Director/writer John Carpenter was a guest at this year’s Monster-Mania in Baltimore. Known for such films as Halloween (1978), Escape From New York (1981), The Fog (1980) and They Live (1988), Carpenter is considered an icon by many fans. I’ve never met Carpenter; I’m not sure I want to.

It hurts to say this, but his presentation at Monster-Mania 20 did little to persuade me that John Carpenter is not a bitter and unpleasant man. He answered fans’ questions very briefly and followed his answers with awkward silences. Carpenter told a fan to “F–k off!” when he disagreed with a comment about 1996’s Escape From L.A. Overall, Carpenter appeared as a cold, unenthusiastic curmudgeon.

While I enjoy meeting celebrities and rejoice at finding out that they’re interesting and grateful people, there are a few celebrities that I don’t want to meet. John Carpenter is one of them. I always advocate separating how the person is in real life from their work on film, in music, etc. Halloween and Big Trouble in Little China (1986) are two of my all-time favorite movies. John Carpenter is synonymous with Halloween and Michael Myers. I’d find it difficult to follow my own advice and not be upset by the way Carpenter is. Rather than meeting Carpenter, I’ll simply continue to enjoy and respect his movies. I don’t want to risk getting the cold shoulder from the man in person or, worse, have him show me his middle finger.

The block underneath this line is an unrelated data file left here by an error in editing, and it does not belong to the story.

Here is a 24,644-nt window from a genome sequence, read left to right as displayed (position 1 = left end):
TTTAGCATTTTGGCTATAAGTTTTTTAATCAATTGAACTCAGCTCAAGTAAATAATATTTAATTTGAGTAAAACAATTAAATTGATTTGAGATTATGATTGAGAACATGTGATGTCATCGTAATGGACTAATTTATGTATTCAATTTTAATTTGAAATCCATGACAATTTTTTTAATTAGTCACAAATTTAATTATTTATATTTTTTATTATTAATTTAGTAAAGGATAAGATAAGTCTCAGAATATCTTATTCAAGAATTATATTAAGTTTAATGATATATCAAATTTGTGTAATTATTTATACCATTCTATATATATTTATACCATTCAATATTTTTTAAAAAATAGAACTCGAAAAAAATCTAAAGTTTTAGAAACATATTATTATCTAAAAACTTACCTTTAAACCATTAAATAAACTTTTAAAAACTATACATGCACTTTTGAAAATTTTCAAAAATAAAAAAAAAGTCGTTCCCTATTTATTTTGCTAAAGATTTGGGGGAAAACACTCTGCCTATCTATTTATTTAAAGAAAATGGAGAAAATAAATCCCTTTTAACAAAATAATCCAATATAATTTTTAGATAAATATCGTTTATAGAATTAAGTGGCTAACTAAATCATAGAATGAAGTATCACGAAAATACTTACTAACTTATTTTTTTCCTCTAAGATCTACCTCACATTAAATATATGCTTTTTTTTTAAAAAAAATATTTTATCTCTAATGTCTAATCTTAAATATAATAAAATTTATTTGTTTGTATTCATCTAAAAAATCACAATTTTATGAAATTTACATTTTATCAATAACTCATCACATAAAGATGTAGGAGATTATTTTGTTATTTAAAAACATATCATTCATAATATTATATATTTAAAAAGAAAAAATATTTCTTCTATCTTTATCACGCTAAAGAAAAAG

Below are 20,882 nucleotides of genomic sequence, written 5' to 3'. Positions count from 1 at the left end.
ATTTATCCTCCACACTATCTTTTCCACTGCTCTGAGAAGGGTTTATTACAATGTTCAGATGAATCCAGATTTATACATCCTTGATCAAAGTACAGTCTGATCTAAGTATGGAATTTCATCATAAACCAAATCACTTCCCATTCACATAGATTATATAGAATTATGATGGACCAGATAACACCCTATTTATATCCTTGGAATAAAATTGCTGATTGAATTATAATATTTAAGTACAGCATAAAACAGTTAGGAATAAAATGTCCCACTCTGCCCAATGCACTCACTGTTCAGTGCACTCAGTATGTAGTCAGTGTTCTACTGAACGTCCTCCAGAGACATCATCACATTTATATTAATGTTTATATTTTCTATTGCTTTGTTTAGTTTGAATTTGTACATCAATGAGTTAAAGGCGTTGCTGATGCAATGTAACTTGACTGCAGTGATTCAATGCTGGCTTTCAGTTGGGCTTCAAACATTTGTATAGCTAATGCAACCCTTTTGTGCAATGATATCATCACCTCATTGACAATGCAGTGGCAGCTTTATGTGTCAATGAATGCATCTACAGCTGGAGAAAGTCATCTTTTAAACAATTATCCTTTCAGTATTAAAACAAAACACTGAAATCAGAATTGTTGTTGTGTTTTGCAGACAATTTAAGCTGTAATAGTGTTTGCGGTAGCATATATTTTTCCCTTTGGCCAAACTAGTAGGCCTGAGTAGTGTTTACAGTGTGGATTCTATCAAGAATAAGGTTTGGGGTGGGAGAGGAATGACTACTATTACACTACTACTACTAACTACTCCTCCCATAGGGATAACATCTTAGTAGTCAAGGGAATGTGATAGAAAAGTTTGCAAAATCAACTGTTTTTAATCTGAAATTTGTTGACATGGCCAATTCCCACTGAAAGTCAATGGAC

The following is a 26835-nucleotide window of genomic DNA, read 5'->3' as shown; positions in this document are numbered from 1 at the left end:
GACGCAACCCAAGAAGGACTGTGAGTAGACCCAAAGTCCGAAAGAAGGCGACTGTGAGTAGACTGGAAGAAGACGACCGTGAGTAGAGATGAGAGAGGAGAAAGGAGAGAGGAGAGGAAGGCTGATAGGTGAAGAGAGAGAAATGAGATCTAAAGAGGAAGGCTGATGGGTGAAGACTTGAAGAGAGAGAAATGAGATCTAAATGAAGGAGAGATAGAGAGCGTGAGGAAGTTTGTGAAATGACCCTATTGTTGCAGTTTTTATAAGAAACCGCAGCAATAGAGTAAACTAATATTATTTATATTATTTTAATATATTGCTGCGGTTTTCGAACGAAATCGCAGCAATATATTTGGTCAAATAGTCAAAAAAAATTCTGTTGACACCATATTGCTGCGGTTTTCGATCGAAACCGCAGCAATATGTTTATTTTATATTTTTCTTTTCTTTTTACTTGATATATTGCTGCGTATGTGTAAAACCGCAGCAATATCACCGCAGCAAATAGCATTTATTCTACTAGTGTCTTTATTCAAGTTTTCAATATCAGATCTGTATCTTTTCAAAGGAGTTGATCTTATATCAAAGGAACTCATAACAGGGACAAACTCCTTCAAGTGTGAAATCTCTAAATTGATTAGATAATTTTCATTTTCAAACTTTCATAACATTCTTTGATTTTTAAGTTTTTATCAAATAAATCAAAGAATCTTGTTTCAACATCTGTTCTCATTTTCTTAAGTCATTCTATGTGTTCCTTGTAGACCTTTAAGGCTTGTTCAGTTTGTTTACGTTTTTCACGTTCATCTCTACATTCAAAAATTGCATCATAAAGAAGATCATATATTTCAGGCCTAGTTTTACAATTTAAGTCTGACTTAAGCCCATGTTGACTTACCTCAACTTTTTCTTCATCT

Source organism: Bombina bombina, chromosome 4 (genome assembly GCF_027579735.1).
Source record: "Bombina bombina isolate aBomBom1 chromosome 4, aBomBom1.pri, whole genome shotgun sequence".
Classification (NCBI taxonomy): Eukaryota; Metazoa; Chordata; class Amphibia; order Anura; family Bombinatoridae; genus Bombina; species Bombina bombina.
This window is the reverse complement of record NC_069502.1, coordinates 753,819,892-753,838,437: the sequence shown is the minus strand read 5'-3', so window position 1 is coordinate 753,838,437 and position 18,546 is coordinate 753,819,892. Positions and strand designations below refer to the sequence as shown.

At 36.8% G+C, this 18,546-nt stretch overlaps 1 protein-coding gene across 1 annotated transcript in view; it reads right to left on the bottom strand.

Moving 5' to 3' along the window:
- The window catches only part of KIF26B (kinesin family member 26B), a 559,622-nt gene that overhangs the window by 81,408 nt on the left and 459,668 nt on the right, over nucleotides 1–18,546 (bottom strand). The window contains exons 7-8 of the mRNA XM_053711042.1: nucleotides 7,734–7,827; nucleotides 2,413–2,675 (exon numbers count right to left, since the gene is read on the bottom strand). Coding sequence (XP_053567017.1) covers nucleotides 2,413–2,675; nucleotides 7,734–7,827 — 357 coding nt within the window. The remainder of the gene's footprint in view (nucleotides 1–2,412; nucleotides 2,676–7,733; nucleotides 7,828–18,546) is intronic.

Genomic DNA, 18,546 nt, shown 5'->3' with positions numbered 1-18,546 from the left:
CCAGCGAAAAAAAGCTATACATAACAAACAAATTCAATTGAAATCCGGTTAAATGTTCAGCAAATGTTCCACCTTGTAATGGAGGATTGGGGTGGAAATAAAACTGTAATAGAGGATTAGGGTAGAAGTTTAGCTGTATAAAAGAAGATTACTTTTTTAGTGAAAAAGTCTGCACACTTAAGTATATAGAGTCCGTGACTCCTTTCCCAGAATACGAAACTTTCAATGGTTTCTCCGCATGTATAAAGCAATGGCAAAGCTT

If you watch Carpenter’s entire Monster-Mania 20 discussion, keep an eye on the man moderating the session. His facial expressions and mannerisms reveal a disillusioned John Carpenter fan. Near the end of the Q&A, the moderator loses interest in the proceedings and is distracted by one of his colleagues.